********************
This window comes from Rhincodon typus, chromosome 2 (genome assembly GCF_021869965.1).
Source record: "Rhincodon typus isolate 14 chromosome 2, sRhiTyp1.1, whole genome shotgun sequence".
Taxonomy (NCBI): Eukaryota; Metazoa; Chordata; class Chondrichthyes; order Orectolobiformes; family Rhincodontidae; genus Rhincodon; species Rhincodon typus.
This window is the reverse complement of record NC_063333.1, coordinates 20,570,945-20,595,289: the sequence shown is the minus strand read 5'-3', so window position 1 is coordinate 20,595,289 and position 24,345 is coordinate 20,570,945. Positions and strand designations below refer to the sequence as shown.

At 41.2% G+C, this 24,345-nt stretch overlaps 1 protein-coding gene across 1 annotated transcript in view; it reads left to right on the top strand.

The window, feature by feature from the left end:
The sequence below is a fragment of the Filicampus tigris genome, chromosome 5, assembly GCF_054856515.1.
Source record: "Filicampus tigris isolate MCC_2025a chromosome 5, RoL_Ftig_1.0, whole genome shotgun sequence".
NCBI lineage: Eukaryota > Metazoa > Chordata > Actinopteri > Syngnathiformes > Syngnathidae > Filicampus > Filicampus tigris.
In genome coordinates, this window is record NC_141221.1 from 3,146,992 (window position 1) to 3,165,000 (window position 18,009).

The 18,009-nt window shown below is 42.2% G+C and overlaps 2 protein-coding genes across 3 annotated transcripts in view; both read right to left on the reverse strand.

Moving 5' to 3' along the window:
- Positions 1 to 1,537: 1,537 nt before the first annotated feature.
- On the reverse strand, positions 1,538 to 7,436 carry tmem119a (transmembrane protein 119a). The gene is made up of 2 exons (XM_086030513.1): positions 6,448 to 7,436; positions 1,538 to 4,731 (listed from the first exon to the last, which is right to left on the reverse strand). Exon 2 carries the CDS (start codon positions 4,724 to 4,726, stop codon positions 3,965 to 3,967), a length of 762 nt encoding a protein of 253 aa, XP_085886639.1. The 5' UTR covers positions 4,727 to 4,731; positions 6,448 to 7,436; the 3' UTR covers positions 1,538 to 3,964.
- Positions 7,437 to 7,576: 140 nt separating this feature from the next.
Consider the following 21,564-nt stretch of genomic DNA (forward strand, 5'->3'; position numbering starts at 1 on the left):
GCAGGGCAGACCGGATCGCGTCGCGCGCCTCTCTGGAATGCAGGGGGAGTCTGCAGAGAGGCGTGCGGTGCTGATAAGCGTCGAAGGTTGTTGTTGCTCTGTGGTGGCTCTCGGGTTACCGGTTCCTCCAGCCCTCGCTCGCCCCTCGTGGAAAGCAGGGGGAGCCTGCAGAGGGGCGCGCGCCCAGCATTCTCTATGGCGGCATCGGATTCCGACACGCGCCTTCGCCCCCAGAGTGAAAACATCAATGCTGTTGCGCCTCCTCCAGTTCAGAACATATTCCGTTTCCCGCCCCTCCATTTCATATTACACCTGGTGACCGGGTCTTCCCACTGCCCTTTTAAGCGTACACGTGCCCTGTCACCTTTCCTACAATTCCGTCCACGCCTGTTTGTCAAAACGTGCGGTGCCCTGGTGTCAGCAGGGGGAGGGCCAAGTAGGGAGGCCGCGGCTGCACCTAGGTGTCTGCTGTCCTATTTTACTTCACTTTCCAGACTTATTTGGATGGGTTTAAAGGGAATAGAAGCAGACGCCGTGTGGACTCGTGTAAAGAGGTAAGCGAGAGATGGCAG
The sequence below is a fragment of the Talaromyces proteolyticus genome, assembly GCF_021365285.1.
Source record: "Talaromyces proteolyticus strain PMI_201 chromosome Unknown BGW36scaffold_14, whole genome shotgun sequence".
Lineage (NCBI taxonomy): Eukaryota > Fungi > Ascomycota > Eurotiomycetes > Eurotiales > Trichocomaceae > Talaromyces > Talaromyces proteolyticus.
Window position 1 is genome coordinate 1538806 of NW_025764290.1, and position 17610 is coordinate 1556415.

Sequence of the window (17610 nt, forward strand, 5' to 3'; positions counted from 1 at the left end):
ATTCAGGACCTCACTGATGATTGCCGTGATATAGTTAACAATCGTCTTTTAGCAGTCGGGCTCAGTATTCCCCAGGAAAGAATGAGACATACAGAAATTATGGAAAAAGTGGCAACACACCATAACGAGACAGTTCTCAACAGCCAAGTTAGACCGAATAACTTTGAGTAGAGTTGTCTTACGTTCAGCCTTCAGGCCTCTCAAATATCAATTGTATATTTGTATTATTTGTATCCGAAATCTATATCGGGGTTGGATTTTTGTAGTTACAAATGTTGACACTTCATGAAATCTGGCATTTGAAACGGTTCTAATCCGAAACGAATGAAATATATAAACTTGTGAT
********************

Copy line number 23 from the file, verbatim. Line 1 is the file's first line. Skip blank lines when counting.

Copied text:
ATTCAGGACCTCACTGATGATTGCCGTGATATAGTTAACAATCGTCTTTTAGCAGTCGGGCTCAGTATTCCCCAGGAAAGAATGAGACATACAGAAATTATGGAAAAAGTGGCAACACACCATAACGAGACAGTTCTCAACAGCCAAGTTAGACCGAATAACTTTGAGTAGAGTTGTCTTACGTTCAGCCTTCAGGCCTCTCAAATATCAATTGTATATTTGTATTATTTGTATCCGAAATCTATATCGGGGTTGGATTTTTGTAGTTACAAATGTTGACACTTCATGAAATCTGGCATTTGAAACGGTTCTAATCCGAAACGAATGAAATATATAAACTTGTGAT